What the Tech? How to Avoid Shipping Scams

Amazon’s Prime Days sales events are the most anticipated shopping days of the year. Even bigger than Cyber Monday and Black Friday.

While shoppers get excited about Prime Days, so do scammers and if you placed any orders over the last couple of days, you’ll likely hear from cyber criminals trying to take advantage of your anticipation.

Shipping scams surge following shopping events and the bad guys are getting more creative at tricking customers into handing over their credit card information and passwords. Here’s how the scams work:

A shopper receives an email that looks similar to ones sent by UPS, Amazon and FedEx.

These messages even use the company logos and the return email address may include the name of the company. The email states that the shoppers order is being held at a facility or that it can not be delivered. There will be a link to what the email says goes to a website to track the package.

The FCC, Better Business Bureau, UPS, the USPS, and FedEx issued warnings about this scam that surges around Christmas and Amazon’s summer sales event.

By clicking the link, the scammers might install malware or ransomware on the shopper’s computer. The malware can hide for several weeks before installing itself. It may even run quietly so the shopper never notices until pop-ups begin appearing on their screen.

If it is ransomware, the kind that shut down the Colonial gas pipeline and other companies and entities, the scammer will ask for an amount of money in order to unencrypt the files that are being held hostage.

The FCC states that recently the scammers have begun using text messages to dupe customers into believing a package is delayed or being held in shipping.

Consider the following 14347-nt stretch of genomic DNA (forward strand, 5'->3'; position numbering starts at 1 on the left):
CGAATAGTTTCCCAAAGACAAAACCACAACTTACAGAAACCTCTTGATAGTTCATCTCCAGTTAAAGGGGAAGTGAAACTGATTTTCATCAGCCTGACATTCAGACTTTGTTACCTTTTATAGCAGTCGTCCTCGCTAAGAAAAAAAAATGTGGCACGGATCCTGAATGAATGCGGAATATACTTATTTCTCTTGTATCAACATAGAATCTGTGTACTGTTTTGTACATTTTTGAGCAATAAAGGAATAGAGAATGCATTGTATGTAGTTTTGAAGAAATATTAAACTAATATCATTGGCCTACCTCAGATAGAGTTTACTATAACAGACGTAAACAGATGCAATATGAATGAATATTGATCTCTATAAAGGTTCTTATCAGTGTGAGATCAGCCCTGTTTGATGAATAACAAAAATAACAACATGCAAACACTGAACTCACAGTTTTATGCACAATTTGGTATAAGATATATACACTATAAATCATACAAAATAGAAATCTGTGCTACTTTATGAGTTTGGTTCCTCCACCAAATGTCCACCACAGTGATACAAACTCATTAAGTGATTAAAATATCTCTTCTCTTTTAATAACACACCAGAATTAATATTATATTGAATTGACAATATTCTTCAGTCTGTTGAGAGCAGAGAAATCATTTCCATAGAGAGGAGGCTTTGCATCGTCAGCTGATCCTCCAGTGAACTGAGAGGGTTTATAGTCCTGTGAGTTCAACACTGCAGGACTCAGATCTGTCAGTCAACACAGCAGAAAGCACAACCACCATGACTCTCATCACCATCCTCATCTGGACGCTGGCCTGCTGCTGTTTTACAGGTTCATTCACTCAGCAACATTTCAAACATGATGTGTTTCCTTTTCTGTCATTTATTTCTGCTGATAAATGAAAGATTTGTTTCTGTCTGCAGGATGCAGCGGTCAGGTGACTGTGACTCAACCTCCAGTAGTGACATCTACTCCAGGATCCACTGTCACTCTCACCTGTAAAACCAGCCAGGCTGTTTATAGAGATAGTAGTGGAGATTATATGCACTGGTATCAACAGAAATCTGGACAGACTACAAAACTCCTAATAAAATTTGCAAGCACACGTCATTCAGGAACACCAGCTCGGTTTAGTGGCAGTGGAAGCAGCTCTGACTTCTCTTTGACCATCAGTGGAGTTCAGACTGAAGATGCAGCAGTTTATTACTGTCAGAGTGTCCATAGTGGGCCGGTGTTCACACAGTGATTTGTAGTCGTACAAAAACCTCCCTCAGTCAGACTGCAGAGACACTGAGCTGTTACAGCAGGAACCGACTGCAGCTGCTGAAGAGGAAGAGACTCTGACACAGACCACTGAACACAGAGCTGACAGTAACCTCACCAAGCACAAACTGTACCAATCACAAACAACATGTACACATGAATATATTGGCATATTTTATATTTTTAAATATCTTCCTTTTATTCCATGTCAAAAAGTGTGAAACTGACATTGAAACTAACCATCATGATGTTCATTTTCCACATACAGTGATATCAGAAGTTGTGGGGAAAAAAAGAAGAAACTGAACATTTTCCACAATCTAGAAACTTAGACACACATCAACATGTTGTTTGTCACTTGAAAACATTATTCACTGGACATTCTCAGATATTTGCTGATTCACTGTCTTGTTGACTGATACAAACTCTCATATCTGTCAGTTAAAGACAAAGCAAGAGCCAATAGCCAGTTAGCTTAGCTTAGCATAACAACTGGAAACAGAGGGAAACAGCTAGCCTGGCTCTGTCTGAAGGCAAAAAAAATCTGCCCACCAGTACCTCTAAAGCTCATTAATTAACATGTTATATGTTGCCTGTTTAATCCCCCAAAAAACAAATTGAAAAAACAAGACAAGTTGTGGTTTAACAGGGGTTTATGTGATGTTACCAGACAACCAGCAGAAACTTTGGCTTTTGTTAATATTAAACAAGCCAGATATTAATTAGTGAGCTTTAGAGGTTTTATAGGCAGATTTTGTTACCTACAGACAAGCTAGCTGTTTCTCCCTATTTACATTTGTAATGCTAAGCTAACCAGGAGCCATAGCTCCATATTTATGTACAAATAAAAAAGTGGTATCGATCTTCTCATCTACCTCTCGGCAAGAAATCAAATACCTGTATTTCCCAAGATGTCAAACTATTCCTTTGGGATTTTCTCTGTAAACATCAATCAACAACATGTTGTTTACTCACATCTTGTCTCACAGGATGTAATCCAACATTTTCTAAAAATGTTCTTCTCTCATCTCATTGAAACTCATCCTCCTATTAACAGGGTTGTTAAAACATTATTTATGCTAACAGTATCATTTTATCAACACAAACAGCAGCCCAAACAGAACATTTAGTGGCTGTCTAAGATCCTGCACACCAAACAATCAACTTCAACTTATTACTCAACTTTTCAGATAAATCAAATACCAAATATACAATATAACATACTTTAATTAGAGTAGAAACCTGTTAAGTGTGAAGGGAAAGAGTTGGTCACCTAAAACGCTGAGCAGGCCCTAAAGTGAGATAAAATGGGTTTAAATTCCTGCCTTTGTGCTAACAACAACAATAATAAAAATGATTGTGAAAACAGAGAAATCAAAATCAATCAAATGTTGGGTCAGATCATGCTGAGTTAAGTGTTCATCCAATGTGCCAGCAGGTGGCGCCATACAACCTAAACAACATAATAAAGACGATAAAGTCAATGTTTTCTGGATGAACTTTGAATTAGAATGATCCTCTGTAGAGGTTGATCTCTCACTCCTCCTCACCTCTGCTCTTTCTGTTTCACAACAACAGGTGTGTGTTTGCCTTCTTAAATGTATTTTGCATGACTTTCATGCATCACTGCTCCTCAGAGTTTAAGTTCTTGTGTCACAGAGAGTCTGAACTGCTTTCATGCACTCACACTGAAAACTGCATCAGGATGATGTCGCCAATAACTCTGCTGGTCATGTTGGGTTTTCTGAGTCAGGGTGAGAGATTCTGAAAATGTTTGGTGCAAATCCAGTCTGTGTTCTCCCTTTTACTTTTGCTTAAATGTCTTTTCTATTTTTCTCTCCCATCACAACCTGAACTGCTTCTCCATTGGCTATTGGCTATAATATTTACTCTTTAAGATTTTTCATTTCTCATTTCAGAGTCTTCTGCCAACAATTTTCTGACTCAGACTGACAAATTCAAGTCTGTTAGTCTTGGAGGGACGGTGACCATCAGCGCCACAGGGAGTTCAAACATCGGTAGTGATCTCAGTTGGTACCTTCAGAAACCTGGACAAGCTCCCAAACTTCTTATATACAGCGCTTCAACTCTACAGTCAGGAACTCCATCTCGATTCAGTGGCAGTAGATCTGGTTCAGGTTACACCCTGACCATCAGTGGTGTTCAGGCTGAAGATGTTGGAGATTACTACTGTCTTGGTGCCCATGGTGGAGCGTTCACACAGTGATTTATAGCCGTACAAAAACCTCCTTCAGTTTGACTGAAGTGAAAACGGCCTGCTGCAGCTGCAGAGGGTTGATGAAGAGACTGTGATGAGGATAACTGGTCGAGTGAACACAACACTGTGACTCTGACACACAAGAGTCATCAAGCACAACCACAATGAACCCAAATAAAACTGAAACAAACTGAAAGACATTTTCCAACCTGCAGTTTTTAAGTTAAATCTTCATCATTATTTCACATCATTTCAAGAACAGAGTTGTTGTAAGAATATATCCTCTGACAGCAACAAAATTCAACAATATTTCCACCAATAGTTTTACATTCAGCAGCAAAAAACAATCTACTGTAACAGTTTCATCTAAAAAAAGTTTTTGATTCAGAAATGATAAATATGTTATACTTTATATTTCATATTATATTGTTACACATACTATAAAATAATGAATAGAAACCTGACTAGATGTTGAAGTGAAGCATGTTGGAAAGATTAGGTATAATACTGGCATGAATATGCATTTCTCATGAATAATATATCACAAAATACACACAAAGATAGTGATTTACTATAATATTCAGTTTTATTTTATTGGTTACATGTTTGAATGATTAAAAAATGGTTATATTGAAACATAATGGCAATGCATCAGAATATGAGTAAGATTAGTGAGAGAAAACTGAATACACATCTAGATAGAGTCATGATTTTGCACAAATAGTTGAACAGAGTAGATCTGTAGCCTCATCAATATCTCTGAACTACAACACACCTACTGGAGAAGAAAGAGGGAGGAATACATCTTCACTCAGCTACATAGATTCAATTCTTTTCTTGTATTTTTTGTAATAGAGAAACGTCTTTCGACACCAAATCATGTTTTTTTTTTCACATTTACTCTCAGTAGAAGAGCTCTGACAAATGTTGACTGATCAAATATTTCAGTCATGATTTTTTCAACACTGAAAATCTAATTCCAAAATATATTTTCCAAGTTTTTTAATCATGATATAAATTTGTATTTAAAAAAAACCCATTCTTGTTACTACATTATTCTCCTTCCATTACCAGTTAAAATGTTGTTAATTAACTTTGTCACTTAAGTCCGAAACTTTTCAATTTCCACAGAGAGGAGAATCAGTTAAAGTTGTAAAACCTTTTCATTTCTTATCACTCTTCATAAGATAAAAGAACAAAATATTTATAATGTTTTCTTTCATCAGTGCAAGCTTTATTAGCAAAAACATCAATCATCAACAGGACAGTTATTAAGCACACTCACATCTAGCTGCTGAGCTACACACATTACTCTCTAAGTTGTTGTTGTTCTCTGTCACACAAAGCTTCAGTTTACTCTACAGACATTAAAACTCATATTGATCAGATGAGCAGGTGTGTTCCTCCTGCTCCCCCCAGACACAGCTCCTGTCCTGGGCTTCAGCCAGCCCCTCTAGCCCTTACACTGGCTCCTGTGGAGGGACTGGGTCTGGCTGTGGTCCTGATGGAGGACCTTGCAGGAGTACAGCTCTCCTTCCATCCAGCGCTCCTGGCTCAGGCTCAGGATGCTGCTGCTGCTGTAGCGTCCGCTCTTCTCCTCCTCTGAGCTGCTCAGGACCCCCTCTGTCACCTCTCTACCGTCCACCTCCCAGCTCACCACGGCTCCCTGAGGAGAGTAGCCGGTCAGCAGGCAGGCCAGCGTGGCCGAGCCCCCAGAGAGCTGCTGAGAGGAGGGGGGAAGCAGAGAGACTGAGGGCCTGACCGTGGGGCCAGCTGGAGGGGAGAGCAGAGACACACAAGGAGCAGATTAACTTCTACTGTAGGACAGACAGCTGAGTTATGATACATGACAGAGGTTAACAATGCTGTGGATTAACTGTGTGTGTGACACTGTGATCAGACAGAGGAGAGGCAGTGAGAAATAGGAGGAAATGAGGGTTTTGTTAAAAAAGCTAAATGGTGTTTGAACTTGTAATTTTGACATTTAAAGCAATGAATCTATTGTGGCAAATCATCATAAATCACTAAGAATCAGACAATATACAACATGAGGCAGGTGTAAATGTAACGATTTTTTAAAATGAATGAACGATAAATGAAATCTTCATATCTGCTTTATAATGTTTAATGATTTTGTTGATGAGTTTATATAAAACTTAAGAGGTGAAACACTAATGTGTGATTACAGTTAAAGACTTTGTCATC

While Google is great at catching suspected spam and ransomware messages in Gmail, text messages are another story. If a scammer gets your phone number they can send a text with a link, asking you to click it to claim or track your package.

What happens if you click on that link on a mobile device? Apple’s iPhones are very secure and will not (in most cases) install any programs that install malware. The links in text messages are phishing attacks. Tapping the phishing link might send you to a website or place a call where you’ll be asked to verify your Amazon account by telling them your username and password.

Of course if a scammer gets those two things they can purchase anything at Amazon using your account.

It is best to ignore any message you are not expecting. Amazon, Walmart, or Best Buy will not text you and ask to click on a link. If you want to track your package it is completely safe to do so on the Amazon or Walmart websites using your login information and tapping or clicking on “your orders”.

The FCC notes that these shopping and shipping scams target young people who do most of their shopping online.

Categories: News Video, What The Tech